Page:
(CTN News) – It appears that Netflix’s crackdown on password sharing to boost subscriber numbers has backfired as new figures show that the number of subscribers fell for the first time since Netflix launched in Australia in 2015.
During the past year, the number of Netflix subscribers has plummeted three per cent to 6.1 million, according to Telsyte’s annual industry survey of the entertainment sector.
As a result, in the last year alone, there have been around 189,000 Aussies who have stopped using the service.
With Netflix’s announcement in May, it was announced that families and friends living in different locations would no longer be able to watch Netflix using the same Netflix account.
As an alternative, it has added a new payment plan option that allows users to add an extra member to their standard or premium plan for a monthly fee of $7.99 in addition to their standard or premium plan.
There was a backlash from outraged customers on social media threatening to cancel their accounts as a result of the situation.
Mark Neilsen, an utilities writer and streaming broadband expert at Finder, told news.com.au that by cracking down on password sharing, Netflix was trying to increase the number of subscribers, but this move hasn’t worked as planned.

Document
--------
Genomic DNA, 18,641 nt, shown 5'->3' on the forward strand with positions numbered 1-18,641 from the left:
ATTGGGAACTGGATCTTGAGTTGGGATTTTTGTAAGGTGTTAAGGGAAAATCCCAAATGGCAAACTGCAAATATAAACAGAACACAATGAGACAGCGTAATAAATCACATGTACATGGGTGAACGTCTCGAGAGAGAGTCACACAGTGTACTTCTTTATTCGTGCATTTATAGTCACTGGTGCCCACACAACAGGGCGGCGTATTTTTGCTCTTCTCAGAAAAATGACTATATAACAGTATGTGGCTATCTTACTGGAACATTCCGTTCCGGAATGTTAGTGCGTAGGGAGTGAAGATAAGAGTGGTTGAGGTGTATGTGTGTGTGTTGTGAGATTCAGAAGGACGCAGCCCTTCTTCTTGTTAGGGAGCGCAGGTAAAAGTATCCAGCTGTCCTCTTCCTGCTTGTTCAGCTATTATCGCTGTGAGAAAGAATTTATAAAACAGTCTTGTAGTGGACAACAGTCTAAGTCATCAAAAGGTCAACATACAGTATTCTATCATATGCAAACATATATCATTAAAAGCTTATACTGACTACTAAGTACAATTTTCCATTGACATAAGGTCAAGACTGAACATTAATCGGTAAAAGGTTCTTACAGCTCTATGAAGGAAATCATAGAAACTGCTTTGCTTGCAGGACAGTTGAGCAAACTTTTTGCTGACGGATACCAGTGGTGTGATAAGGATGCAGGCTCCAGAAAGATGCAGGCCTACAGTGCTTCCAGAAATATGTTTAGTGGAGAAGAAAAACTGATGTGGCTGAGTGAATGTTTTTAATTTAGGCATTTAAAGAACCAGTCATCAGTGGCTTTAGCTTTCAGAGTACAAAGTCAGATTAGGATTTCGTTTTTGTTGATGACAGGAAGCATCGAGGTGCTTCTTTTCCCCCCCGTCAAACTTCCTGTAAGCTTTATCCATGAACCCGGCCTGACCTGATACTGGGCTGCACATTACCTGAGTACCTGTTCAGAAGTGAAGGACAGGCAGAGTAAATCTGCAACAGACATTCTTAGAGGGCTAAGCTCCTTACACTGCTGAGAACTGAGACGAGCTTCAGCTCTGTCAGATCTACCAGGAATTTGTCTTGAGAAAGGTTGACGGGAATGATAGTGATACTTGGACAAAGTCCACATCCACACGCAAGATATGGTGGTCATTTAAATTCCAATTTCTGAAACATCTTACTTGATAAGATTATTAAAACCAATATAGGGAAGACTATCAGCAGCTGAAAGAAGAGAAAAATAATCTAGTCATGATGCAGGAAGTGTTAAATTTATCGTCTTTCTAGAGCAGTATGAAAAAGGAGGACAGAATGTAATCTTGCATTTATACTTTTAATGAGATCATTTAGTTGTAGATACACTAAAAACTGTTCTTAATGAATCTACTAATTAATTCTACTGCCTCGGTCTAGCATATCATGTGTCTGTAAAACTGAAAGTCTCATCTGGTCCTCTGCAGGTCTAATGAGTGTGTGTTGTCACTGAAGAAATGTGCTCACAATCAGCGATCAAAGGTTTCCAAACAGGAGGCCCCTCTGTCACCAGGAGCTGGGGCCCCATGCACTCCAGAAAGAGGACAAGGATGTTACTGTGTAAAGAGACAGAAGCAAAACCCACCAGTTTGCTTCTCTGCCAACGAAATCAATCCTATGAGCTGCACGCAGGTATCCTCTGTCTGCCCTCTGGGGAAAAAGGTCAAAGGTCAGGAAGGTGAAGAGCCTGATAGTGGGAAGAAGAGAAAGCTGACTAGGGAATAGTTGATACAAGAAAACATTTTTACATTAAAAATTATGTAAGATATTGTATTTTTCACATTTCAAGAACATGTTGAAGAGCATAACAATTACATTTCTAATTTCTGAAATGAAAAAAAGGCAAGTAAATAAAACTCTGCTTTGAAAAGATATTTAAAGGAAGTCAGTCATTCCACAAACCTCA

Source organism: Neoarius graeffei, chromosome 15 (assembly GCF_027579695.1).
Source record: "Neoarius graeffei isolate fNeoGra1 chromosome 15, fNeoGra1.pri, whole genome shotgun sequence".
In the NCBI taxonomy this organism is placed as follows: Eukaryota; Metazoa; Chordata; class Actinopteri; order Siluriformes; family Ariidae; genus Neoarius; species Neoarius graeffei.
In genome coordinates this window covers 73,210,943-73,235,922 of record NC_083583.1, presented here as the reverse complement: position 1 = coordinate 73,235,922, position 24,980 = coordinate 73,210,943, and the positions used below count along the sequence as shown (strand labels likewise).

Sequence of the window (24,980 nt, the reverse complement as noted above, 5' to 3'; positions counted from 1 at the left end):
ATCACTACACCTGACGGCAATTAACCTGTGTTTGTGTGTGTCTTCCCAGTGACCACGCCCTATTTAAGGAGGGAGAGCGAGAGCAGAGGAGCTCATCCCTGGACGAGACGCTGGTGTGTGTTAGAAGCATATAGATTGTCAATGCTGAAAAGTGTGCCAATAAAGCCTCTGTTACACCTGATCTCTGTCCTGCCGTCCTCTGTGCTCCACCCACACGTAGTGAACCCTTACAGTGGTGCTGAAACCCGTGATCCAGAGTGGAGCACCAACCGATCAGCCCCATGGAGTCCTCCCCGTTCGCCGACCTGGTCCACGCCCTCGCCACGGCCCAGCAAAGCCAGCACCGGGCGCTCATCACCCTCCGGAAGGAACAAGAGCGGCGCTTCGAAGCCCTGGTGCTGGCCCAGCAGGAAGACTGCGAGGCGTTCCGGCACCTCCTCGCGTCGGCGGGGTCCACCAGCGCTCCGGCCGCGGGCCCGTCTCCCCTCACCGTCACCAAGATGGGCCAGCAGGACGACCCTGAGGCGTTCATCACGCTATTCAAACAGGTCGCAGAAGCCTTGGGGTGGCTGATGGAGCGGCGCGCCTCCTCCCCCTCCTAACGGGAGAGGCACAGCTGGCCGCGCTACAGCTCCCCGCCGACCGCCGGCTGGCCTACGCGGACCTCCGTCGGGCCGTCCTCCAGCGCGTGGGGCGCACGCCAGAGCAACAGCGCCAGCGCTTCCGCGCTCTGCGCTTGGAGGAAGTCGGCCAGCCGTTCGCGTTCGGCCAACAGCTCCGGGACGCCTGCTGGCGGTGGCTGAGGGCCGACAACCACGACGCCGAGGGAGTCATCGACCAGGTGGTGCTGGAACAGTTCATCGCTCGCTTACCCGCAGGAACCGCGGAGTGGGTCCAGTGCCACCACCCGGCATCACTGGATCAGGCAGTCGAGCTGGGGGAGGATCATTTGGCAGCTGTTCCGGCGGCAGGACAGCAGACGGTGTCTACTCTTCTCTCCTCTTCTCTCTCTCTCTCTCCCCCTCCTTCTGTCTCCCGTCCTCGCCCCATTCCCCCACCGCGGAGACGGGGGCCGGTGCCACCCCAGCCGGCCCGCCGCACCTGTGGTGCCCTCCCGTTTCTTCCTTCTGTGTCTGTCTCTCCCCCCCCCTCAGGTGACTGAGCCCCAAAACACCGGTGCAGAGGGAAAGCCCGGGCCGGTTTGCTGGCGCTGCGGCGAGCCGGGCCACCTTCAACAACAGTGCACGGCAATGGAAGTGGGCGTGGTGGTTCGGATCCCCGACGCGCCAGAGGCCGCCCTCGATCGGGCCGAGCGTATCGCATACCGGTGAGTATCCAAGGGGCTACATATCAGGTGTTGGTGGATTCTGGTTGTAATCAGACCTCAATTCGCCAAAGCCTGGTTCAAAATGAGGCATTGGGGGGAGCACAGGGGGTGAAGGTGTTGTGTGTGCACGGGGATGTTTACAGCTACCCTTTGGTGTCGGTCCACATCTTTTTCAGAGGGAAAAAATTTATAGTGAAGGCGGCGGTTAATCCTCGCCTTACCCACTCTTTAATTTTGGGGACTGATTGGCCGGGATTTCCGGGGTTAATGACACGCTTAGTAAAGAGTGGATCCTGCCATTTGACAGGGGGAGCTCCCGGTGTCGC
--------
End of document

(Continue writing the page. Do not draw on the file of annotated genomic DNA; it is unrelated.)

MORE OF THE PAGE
It has been reported that the cost of living pressures are the biggest reason people are dropping their streaming subscriptions, according to Neilsen.
During our survey conducted in August, we found that 27 percent of respondents had unsubscribed from a streaming service and of those who unsubscribed, 44 percent had done so to save money.
Although Netflix has fallen in popularity in Australia, the streaming service remains one of the most popular in the country.
There has been a substantial rise in the number of subscribers to Paramount+ over the past year, up 41 percent to 1.5 million subscribers. As a result, it was followed by Foxtel’s Binge, which saw its audience grow 22 per cent to 1.5 million viewers.
Over the past year, Amazon Prime Video’s subscribers increased by nine percent to 4.5 million, Kayo Sports by eight percent to 1.4 million, Disney+’s subscribers increased by one percent to 3.1 million, and Stan’s subscribers increased by two percent to 2.6 million.
There are currently a large number of people on free trials, although these may soon become a thing of the past.
During an interview with The Australian Financial Review, Mike Sneesby, CEO of Nine Entertainment, which owns Stan, stated that free trials no longer make sense and that Stan may discontinue them in the near future.
Similarly, Disney+ and Kayo have abolished free trials, with Kayo’s change taking effect by the end of September.